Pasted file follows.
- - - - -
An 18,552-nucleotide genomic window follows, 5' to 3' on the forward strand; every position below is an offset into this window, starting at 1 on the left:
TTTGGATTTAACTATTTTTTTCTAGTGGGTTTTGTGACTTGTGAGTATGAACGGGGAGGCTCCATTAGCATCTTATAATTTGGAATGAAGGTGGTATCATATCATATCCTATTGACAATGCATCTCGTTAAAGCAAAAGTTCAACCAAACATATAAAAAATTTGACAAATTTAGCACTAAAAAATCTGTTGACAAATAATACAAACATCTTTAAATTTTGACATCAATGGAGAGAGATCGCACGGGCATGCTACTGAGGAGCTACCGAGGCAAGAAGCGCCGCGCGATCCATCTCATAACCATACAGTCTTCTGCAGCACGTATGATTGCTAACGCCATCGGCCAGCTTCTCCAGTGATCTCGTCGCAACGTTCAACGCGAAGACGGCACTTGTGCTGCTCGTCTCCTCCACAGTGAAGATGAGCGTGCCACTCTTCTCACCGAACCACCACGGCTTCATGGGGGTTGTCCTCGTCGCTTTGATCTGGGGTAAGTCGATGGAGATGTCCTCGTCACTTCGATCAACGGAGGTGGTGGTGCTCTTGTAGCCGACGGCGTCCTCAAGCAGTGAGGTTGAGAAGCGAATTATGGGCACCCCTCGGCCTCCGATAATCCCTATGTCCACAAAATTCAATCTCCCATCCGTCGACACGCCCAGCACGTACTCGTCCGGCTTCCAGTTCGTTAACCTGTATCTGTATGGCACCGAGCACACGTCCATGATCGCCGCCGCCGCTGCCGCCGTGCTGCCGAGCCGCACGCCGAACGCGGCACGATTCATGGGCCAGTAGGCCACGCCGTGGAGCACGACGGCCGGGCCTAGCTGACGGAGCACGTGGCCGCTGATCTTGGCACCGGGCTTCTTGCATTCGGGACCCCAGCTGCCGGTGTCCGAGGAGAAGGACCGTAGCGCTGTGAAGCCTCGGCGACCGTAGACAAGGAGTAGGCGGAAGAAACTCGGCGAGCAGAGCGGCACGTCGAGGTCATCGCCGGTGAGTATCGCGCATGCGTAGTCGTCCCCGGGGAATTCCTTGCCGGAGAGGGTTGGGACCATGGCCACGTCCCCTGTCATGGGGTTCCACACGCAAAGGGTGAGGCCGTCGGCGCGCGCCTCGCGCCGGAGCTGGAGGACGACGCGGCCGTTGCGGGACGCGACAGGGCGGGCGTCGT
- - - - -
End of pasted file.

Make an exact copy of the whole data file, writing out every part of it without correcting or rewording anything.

An 18,552-nucleotide genomic window follows, 5' to 3' on the forward strand; every position below is an offset into this window, starting at 1 on the left:
TTTGGATTTAACTATTTTTTTCTAGTGGGTTTTGTGACTTGTGAGTATGAACGGGGAGGCTCCATTAGCATCTTATAATTTGGAATGAAGGTGGTATCATATCATATCCTATTGACAATGCATCTCGTTAAAGCAAAAGTTCAACCAAACATATAAAAAATTTGACAAATTTAGCACTAAAAAATCTGTTGACAAATAATACAAACATCTTTAAATTTTGACATCAATGGAGAGAGATCGCACGGGCATGCTACTGAGGAGCTACCGAGGCAAGAAGCGCCGCGCGATCCATCTCATAACCATACAGTCTTCTGCAGCACGTATGATTGCTAACGCCATCGGCCAGCTTCTCCAGTGATCTCGTCGCAACGTTCAACGCGAAGACGGCACTTGTGCTGCTCGTCTCCTCCACAGTGAAGATGAGCGTGCCACTCTTCTCACCGAACCACCACGGCTTCATGGGGGTTGTCCTCGTCGCTTTGATCTGGGGTAAGTCGATGGAGATGTCCTCGTCACTTCGATCAACGGAGGTGGTGGTGCTCTTGTAGCCGACGGCGTCCTCAAGCAGTGAGGTTGAGAAGCGAATTATGGGCACCCCTCGGCCTCCGATAATCCCTATGTCCACAAAATTCAATCTCCCATCCGTCGACACGCCCAGCACGTACTCGTCCGGCTTCCAGTTCGTTAACCTGTATCTGTATGGCACCGAGCACACGTCCATGATCGCCGCCGCCGCTGCCGCCGTGCTGCCGAGCCGCACGCCGAACGCGGCACGATTCATGGGCCAGTAGGCCACGCCGTGGAGCACGACGGCCGGGCCTAGCTGACGGAGCACGTGGCCGCTGATCTTGGCACCGGGCTTCTTGCATTCGGGACCCCAGCTGCCGGTGTCCGAGGAGAAGGACCGTAGCGCTGTGAAGCCTCGGCGACCGTAGACAAGGAGTAGGCGGAAGAAACTCGGCGAGCAGAGCGGCACGTCGAGGTCATCGCCGGTGAGTATCGCGCATGCGTAGTCGTCCCCGGGGAATTCCTTGCCGGAGAGGGTTGGGACCATGGCCACGTCCCCTGTCATGGGGTTCCACACGCAAAGGGTGAGGCCGTCGGCGCGCGCCTCGCGCCGGAGCTGGAGGACGACGCGGCCGTTGCGGGACGCGACAGGGCGGGCGTCGT